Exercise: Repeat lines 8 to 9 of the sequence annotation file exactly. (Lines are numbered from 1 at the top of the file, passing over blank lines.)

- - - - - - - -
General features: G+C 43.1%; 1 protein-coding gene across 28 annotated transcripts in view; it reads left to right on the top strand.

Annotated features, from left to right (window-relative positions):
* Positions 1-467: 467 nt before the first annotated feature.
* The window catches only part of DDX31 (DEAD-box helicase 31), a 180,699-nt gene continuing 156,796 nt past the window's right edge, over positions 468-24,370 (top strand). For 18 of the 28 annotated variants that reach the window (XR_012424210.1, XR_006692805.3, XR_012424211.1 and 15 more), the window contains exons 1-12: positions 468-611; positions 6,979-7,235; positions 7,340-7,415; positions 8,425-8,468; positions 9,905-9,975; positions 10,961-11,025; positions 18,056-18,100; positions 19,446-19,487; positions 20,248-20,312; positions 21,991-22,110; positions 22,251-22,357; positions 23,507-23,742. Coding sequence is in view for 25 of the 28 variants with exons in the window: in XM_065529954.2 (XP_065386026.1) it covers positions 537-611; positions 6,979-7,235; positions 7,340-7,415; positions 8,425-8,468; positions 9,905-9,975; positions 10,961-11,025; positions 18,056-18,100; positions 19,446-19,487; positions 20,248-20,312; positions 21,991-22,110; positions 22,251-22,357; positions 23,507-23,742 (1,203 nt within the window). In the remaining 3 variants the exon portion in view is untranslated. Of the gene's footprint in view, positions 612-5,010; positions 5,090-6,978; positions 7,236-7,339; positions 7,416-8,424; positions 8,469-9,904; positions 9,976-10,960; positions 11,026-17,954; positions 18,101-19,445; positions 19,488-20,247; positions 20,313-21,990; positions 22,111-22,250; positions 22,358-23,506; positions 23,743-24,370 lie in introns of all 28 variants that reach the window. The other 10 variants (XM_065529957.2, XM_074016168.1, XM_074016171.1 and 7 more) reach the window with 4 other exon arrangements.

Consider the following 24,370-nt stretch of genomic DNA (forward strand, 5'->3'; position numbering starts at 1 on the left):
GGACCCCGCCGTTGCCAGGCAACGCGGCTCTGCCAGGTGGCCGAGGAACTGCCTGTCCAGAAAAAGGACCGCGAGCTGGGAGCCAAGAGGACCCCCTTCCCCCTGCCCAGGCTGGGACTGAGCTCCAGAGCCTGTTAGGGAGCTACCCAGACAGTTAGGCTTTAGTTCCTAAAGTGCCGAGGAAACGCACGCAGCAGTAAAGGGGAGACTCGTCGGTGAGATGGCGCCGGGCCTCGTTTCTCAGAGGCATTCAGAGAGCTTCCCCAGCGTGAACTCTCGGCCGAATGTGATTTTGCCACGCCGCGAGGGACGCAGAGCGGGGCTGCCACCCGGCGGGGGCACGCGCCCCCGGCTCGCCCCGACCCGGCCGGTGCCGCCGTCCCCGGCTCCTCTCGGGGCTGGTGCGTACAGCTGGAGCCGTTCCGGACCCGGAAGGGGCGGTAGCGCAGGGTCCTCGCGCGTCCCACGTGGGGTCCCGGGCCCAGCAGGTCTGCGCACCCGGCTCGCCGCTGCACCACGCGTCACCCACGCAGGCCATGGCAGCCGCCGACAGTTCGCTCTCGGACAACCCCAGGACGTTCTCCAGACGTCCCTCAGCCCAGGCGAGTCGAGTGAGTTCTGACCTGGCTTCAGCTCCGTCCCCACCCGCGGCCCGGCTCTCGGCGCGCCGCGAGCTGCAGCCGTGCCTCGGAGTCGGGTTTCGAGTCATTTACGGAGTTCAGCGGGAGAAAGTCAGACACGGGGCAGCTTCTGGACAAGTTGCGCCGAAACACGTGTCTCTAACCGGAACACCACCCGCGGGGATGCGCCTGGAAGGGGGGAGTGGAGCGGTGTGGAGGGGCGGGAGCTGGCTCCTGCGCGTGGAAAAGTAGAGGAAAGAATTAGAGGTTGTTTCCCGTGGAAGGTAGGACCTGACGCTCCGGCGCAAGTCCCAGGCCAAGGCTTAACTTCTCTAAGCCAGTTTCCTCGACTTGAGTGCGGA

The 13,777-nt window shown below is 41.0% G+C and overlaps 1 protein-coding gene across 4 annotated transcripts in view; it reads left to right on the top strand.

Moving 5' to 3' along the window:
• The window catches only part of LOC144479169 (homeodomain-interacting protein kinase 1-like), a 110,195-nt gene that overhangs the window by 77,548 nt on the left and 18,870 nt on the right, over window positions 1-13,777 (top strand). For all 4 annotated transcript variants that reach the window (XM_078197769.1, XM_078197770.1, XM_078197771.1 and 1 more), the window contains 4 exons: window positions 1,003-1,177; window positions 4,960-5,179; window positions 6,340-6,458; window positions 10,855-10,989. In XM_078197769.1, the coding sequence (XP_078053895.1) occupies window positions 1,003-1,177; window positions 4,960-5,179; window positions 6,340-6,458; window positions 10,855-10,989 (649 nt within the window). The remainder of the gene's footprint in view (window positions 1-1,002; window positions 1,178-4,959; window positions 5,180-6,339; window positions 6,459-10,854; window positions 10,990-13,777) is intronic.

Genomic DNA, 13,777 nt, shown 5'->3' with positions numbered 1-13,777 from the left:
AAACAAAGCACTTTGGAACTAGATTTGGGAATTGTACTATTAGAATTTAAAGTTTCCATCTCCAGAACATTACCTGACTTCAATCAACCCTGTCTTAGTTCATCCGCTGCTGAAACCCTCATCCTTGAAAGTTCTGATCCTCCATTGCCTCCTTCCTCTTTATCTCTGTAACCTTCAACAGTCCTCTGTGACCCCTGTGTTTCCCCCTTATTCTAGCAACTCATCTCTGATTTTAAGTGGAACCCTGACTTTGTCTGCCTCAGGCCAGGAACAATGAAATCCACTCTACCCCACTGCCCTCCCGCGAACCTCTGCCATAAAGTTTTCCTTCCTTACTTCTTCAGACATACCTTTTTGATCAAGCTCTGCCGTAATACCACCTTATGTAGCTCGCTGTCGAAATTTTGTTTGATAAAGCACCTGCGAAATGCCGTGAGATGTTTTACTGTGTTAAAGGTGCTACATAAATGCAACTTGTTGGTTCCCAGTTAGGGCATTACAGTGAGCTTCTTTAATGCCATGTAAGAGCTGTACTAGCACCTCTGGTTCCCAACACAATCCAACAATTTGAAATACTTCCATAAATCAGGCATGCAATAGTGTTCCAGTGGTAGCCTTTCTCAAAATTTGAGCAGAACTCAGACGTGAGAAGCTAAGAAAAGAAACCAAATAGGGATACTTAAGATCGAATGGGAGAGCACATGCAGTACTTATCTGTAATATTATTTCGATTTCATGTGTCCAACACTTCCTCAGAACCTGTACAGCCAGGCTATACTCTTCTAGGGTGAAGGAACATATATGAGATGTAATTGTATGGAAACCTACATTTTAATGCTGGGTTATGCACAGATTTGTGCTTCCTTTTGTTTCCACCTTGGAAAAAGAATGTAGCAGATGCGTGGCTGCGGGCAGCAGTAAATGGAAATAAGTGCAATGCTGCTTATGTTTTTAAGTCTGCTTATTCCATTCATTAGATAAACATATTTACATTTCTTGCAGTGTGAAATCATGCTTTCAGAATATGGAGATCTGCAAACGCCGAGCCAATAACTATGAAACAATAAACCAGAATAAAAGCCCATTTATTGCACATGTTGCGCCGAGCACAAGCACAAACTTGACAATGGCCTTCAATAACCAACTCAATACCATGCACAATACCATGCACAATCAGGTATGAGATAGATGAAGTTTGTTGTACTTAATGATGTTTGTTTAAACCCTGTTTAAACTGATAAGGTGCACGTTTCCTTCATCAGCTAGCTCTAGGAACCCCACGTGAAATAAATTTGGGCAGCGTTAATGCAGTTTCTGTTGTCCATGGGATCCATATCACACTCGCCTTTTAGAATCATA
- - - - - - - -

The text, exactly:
Moving 5' to 3' along the window:
• The window catches only part of LOC144479169 (homeodomain-interacting protein kinase 1-like), a 110,195-nt gene that overhangs the window by 77,548 nt on the left and 18,870 nt on the right, over window positions 1-13,777 (top strand). For all 4 annotated transcript variants that reach the window (XM_078197769.1, XM_078197770.1, XM_078197771.1 and 1 more), the window contains 4 exons: window positions 1,003-1,177; window positions 4,960-5,179; window positions 6,340-6,458; window positions 10,855-10,989. In XM_078197769.1, the coding sequence (XP_078053895.1) occupies window positions 1,003-1,177; window positions 4,960-5,179; window positions 6,340-6,458; window positions 10,855-10,989 (649 nt within the window). The remainder of the gene's footprint in view (window positions 1-1,002; window positions 1,178-4,959; window positions 5,180-6,339; window positions 6,459-10,854; window positions 10,990-13,777) is intronic.